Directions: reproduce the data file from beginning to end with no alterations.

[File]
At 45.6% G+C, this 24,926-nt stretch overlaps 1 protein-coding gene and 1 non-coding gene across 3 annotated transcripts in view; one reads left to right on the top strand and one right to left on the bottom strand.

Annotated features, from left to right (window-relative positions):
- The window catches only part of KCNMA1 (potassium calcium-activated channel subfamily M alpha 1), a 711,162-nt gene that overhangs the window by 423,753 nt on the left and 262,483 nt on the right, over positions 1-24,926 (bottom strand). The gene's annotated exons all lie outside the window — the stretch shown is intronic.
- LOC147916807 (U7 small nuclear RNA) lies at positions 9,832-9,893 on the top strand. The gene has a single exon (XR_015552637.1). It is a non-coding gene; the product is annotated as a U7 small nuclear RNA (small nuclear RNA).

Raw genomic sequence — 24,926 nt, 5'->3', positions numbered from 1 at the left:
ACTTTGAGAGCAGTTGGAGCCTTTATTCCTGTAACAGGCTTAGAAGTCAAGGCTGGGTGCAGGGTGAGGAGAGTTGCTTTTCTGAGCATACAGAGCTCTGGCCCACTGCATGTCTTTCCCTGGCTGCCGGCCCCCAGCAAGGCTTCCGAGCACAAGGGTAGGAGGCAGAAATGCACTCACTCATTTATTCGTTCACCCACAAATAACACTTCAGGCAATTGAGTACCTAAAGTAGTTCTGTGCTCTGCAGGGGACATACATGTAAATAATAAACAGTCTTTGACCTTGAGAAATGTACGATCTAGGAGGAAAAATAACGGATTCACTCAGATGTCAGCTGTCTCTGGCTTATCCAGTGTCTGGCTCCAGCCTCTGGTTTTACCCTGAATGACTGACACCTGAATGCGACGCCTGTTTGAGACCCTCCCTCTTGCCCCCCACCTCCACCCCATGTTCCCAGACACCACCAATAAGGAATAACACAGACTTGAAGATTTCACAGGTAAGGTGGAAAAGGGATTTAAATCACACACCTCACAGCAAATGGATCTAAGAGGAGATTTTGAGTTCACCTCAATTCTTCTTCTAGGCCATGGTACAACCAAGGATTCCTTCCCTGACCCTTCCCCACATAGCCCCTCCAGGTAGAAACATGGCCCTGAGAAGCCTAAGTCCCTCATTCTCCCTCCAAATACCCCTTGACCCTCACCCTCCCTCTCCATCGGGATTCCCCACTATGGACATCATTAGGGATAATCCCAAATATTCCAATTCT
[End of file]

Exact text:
At 45.6% G+C, this 24,926-nt stretch overlaps 1 protein-coding gene and 1 non-coding gene across 3 annotated transcripts in view; one reads left to right on the top strand and one right to left on the bottom strand.

Annotated features, from left to right (window-relative positions):
- The window catches only part of KCNMA1 (potassium calcium-activated channel subfamily M alpha 1), a 711,162-nt gene that overhangs the window by 423,753 nt on the left and 262,483 nt on the right, over positions 1-24,926 (bottom strand). The gene's annotated exons all lie outside the window — the stretch shown is intronic.
- LOC147916807 (U7 small nuclear RNA) lies at positions 9,832-9,893 on the top strand. The gene has a single exon (XR_015552637.1). It is a non-coding gene; the product is annotated as a U7 small nuclear RNA (small nuclear RNA).

Raw genomic sequence — 24,926 nt, 5'->3', positions numbered from 1 at the left:
ACTTTGAGAGCAGTTGGAGCCTTTATTCCTGTAACAGGCTTAGAAGTCAAGGCTGGGTGCAGGGTGAGGAGAGTTGCTTTTCTGAGCATACAGAGCTCTGGCCCACTGCATGTCTTTCCCTGGCTGCCGGCCCCCAGCAAGGCTTCCGAGCACAAGGGTAGGAGGCAGAAATGCACTCACTCATTTATTCGTTCACCCACAAATAACACTTCAGGCAATTGAGTACCTAAAGTAGTTCTGTGCTCTGCAGGGGACATACATGTAAATAATAAACAGTCTTTGACCTTGAGAAATGTACGATCTAGGAGGAAAAATAACGGATTCACTCAGATGTCAGCTGTCTCTGGCTTATCCAGTGTCTGGCTCCAGCCTCTGGTTTTACCCTGAATGACTGACACCTGAATGCGACGCCTGTTTGAGACCCTCCCTCTTGCCCCCCACCTCCACCCCATGTTCCCAGACACCACCAATAAGGAATAACACAGACTTGAAGATTTCACAGGTAAGGTGGAAAAGGGATTTAAATCACACACCTCACAGCAAATGGATCTAAGAGGAGATTTTGAGTTCACCTCAATTCTTCTTCTAGGCCATGGTACAACCAAGGATTCCTTCCCTGACCCTTCCCCACATAGCCCCTCCAGGTAGAAACATGGCCCTGAGAAGCCTAAGTCCCTCATTCTCCCTCCAAATACCCCTTGACCCTCACCCTCCCTCTCCATCGGGATTCCCCACTATGGACATCATTAGGGATAATCCCAAATATTCCAATTCT